Humanitarian Coordinator a.i. in South Sudan condemns the murder of a humanitarian worker during an armed attack on a UN convoyDownload logo
The Humanitarian Coordinator ad interim (a.i.) in South Sudan, Mr. Matthew Hollingworth, strongly condemns the targeted attack on a UN World Food Programme convoy, and the murder of a UN-contracted aid worker and injury of another. He calls on the perpetrators to respect international law and humanitarian staff and assets, and demands that authorities make every effort to bring the perpetrators to justice and to protect communities, humanitarian personnel and assets across the country.
“In a week when many families prepare for celebrations and festivities, teams of aid workers across this country do everything in their power to support vulnerable people in need. An incident of this nature against clearly defined civilians, against humanitarians and humanitarian assets is unacceptable. One humanitarian aid worker was murdered during this incident, and another injured. I extend my sincerest condolences to the family and loved ones of this colleague who was killed. These vehicles were clearly marked. I must accept that this was a targeted attack and a violation of International Humanitarian law. This behaviour must stop,” said Mr. Hollingworth.
Reports indicate that on 19 December, armed men attacked the convoy of five amphibious vehicles between Tindiir and Duk Padiet in Jonglei State, spraying the vehicles with bullets. The team was returning from Tindiir, where they had delivered critical live-saving food assistance for flood-affected people when it was ambushed. These specialized vehicles were clearly marked as humanitarian vehicles and are the only means that enable deliveries to flooded zones.
“Given that all of greater Jonglei has suffered from flooding these past three years, it is entirely irrational that perpetrators that come from this region, whose families would have benefited from their deliveries in the recent past, attacked these brave aid workers delivering humanitarian assistance to vulnerable communities. These senseless acts of violence compromise our ability to continue assisting people in remote and difficult to reach flooded areas,” added Mr. Hollingworth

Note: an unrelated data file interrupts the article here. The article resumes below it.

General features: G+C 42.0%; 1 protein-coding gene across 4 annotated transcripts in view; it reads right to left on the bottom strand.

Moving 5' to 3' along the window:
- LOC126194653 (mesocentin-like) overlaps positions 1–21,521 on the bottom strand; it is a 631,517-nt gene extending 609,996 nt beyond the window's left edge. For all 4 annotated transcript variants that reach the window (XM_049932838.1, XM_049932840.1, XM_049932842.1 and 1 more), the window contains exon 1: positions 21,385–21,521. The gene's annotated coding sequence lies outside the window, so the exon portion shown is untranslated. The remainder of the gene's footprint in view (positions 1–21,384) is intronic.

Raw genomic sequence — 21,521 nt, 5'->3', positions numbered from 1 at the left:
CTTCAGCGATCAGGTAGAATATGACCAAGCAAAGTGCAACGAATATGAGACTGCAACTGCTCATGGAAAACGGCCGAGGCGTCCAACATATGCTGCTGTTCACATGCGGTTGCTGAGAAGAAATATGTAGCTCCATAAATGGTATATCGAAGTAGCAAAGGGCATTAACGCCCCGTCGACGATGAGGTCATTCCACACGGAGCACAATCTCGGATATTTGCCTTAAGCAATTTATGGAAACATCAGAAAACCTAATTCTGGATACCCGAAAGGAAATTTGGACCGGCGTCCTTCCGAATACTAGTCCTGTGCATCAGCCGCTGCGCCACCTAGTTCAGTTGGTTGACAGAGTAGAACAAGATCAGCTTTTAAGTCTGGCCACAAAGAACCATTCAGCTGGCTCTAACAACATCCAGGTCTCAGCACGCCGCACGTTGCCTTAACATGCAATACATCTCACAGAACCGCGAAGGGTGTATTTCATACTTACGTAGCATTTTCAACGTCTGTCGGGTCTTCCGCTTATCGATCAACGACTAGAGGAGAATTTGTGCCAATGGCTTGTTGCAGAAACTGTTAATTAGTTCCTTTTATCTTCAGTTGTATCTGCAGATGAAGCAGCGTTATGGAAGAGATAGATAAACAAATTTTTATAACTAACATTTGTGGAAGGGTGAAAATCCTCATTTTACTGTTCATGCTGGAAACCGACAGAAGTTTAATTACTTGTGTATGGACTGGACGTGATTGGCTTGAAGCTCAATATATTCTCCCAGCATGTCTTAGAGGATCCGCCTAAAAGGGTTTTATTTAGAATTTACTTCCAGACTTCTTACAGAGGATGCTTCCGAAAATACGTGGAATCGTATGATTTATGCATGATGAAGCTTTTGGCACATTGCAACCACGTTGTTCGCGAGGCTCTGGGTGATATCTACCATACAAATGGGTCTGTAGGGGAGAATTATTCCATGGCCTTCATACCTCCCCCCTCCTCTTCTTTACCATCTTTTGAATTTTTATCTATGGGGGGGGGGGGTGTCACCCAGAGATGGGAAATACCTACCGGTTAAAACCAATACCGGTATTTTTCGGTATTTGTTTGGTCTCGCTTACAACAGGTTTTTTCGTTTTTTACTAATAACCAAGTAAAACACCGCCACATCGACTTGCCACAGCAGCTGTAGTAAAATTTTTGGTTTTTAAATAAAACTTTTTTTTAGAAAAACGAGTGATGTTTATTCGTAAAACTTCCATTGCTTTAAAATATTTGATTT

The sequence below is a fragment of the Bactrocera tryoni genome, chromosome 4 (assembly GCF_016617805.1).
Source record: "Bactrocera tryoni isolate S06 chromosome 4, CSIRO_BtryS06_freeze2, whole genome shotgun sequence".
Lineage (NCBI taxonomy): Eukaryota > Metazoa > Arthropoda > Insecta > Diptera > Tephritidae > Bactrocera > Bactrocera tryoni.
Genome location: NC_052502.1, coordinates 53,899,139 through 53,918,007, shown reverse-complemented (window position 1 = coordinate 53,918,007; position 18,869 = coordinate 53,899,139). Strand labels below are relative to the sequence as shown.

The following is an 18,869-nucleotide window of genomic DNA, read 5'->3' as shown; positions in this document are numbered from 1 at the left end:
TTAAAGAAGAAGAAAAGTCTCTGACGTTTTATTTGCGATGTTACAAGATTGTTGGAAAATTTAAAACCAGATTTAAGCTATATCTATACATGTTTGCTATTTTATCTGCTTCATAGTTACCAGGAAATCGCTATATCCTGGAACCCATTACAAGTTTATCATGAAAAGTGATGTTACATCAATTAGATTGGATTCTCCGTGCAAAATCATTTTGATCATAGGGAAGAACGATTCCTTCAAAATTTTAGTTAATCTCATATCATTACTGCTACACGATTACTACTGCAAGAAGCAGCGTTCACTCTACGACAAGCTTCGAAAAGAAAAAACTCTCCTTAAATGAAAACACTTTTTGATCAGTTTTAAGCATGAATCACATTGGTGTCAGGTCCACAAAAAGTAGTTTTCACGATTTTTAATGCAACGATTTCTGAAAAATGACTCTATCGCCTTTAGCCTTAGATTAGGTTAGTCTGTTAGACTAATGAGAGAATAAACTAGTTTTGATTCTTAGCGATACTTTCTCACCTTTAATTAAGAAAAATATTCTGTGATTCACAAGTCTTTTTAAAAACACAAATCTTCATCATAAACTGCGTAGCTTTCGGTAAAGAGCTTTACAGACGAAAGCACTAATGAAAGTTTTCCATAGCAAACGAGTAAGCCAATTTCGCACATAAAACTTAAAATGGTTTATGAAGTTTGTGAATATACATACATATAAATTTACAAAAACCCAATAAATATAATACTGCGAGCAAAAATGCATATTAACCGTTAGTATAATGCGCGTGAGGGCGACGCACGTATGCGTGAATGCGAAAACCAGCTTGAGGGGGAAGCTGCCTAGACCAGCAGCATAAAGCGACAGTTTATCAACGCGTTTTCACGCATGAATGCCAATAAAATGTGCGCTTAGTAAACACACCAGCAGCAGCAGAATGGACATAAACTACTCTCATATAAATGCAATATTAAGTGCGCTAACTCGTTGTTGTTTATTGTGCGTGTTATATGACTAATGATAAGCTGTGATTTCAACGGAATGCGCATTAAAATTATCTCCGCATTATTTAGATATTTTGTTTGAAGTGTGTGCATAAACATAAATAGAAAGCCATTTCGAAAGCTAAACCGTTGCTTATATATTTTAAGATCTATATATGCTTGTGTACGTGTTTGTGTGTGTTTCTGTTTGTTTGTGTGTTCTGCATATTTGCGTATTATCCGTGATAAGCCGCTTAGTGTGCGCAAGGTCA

People in Duk County were significantly impacted by flooding in 2020 and again in 2021. There are approximately 130,000 people estimated to be in need Duk County. The response teams are leveraging every support to provide food assistance for these people, including 17,000 children under 5 years who benefit from life-saving nutrition support.
Since March 2021, there has been an increase in the number of incidents of armed attacks against civilians and especially against humanitarians and humanitarian assets across South Sudan. This incident brings to five (5) the number of aid workers killed while undertaking their work in 2021. Most of those killed were South Sudanese colleagues. Such incidents disrupt humanitarian operations and affect delivery of humanitarian assistance to the most vulnerable.
“Every humanitarian aid worker in this country has the right to carry out their work in a safety and secure environment. Perpetrators of such heinous acts must be brought to justice,” the Humanitarian Coordinator a.i. concluded.Distributed by APO Group on behalf of Office for Coordination of Humanitarian Affairs (OCHA).